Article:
Why Should Ecology Matter to a Christian?

October 29, 2015

On Christmas Eve in 1968, Frank Borman, James Lovell, and William Anders became the first humans to travel out of low earth orbit. Their mission involved traveling to the moon and orbiting it 10 times, then returning to earth as preparation for the upcoming lunar landing. As the three astronauts orbited the moon, they viewed an earthrise, which was broadcast on live television and was the most watched broadcast at that time. As the earth famously rose above the horizon of the surface of the moon, the crewmembers took turns reading from the beginning of Genesis 1, ending with the line “And God saw that it was good”.

Those words of scripture form the basis for my view toward the care of creation. Simply because God saw that nature itself, before anything else was created, was good, I see it as good as well. From the vantage point of the Apollo 8 space capsule, I am sure that the astronauts recognized the same goodness God saw as he gazed upon his newly formed creation. I’ve certainly never had the opportunity to view the earth from a space capsule, but when I intentionally spend time in creation, I’m overcome with the feeling that it is good. In those moments, what I’m seeing and feeling is a reflection of the Creator himself, who is the source of everything good.

The goodness of creation is more than a pleasing aesthetic. It doesn’t just provide value to us in because we enjoy it. It is inherently valuable; in every rock, tree, and living creature, truth is spoken of the Creator. It doesn’t simply provide color and beauty in an otherwise drab world; it is color and beauty, because the beauty of God is bursting from every molecule of creation. In his book Between Heaven and Earth, Fred Van Dyke addresses the intrinsic value of nature:

The six-times repeated phrase of Genesis 1:1-25 should be understood in its context to affirm that all things God created are good in and of themselves. We can know this to be a correct interpretation of the statement because God needs nothing and thus can have no instrumental use for anything that he has made, and because human beings, at the time the valuation is declared, do not exist, nor will they be asked for their assessment of the creation after God creates them. This intrinsic value is located in the object itself.”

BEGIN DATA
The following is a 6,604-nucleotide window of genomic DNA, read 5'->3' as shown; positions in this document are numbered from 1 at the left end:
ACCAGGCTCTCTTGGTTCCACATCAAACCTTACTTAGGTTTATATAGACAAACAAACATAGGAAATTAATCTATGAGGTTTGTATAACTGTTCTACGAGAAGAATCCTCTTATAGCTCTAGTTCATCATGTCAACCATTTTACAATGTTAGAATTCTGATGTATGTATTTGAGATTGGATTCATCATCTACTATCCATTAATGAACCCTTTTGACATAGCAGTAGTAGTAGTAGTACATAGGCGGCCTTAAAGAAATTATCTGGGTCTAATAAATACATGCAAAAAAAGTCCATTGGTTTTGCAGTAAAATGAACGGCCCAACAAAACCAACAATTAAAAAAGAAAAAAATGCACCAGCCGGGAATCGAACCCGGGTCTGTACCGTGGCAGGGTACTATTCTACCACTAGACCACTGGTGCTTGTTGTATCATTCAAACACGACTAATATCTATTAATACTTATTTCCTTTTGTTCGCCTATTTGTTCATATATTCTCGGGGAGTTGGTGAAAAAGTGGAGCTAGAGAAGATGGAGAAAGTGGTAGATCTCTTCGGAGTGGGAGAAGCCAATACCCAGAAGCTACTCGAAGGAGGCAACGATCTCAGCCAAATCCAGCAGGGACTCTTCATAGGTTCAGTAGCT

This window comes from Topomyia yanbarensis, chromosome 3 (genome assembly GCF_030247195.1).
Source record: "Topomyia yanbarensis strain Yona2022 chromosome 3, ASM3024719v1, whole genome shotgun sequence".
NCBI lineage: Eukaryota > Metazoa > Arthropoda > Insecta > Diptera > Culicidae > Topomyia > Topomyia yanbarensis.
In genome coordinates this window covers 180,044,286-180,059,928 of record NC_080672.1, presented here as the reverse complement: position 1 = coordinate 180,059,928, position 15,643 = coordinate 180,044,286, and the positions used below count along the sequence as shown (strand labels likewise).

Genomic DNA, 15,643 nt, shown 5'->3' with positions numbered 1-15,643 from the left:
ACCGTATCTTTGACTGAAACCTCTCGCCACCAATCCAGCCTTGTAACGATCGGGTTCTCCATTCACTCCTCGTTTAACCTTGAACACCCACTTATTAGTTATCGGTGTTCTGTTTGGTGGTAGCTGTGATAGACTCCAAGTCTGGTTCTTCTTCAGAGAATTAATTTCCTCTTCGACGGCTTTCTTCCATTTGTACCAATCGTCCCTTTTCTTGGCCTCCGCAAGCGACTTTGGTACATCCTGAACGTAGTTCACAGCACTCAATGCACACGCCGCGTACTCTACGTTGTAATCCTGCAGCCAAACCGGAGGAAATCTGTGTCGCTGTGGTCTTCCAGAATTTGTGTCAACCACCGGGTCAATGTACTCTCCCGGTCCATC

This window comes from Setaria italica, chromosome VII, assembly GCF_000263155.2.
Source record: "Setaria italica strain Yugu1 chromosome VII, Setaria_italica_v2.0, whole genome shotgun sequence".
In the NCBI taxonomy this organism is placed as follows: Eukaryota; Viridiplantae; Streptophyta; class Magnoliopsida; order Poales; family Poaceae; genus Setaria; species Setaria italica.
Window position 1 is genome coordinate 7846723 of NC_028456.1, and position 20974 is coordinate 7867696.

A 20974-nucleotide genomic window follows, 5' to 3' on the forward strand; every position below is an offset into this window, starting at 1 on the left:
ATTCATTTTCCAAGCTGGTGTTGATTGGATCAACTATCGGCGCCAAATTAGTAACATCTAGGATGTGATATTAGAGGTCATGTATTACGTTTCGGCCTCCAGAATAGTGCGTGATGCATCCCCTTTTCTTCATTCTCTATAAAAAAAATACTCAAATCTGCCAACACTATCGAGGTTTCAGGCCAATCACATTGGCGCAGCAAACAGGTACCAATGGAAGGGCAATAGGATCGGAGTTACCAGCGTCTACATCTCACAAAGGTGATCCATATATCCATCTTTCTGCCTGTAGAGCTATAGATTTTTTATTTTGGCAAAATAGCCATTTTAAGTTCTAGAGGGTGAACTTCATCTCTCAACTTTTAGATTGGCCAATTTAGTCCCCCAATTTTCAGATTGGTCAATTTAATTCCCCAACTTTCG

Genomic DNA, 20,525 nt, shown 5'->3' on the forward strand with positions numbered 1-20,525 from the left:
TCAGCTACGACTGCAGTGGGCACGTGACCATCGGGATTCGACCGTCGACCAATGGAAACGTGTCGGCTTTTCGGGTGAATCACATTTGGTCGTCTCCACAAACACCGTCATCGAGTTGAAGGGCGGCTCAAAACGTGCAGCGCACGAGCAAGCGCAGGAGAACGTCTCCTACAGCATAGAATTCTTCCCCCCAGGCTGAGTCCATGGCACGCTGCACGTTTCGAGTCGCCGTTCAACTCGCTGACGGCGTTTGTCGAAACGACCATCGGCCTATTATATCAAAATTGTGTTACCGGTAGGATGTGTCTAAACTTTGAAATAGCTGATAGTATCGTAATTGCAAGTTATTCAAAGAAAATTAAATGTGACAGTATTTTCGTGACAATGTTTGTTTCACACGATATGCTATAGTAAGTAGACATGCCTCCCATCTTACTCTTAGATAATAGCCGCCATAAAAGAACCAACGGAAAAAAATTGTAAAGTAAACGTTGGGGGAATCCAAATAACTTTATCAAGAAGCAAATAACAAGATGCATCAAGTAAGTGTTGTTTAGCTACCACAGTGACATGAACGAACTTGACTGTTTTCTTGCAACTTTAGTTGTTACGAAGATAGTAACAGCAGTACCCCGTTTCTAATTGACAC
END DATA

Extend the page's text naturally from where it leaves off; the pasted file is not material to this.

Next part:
It is safe to say the most Christians believe that creation and nature is good, that there is intrinsic value within nature itself. Yet, what is difficult is developing our understanding of our personal responsibility towards it. Truth necessitates a response, but figuring out what this looks like on a practical level has been the subject of much discussion and debate. Rather than alongside an agenda of a political party, what if we saw environmentalism through the lens of a Christian worldview? If the gospel message declares that Christ’s atonement has brought redemption and reconciliation to all things, including the creation, then the resurrection of Jesus enables us to be agents of restoration, taking part in the work to make whole what is broken.

Unfortunately, when we are drawn into a discussion that looks at environmentalism on such a large scale, we miss the opportunities to be stewards of creation that are right in front of us on a daily basis. This isn’t to say that I have the complete formula or I am a perfectly responsible steward of creation. However, I try to keep my eyes open to opportunities that allow me to live as a steward, and examine ways I am living environmentally irresponsibly.

I’ve taken advantage of opportunities to live environmentally on a small scale, which adds up to have a larger impact. These are only a few suggestions of the things that I make an effort to do; there are certainly more concrete ways we are able to live responsibly toward the creation we’ve been given.

  • Ride your bike instead of using your car to run short errands. Many communities are promoting safe cycling on roads and investing in infrastructure to make cycling more feasible.

  • Use re-useable grocery bags instead of plastic bags.

  • Buy locally grown/sourced foods. It supports the local economy and requires less transportation.

  • Sign up for online banking and billing. Most institutions offer worth-while incentives for participating.

  • Make a point to turn off lights that you are not using.

  • Unplug small appliances and phone chargers if they’re not in use. Even when you’re not using them, they continue to draw energy.

  • Use cold water to wash your laundry, and hang it out to dry instead of using a dryer.

  • Participate in hunting and conservation efforts. Conservation is an important aspect of environmentalism and helps habitats and ecosystems thrive.

  • Understand your impact. It’s easy to throw our garbage away and forget about it, or to purchase our groceries without thinking of where they came from. When we choose to be informed, our small life-style changes will have a significant impact on the quality of our environment.

Readers of iAt, what ways do you try to live responsibly towards the creation we’ve been given? Please share your suggestions in the comments below.

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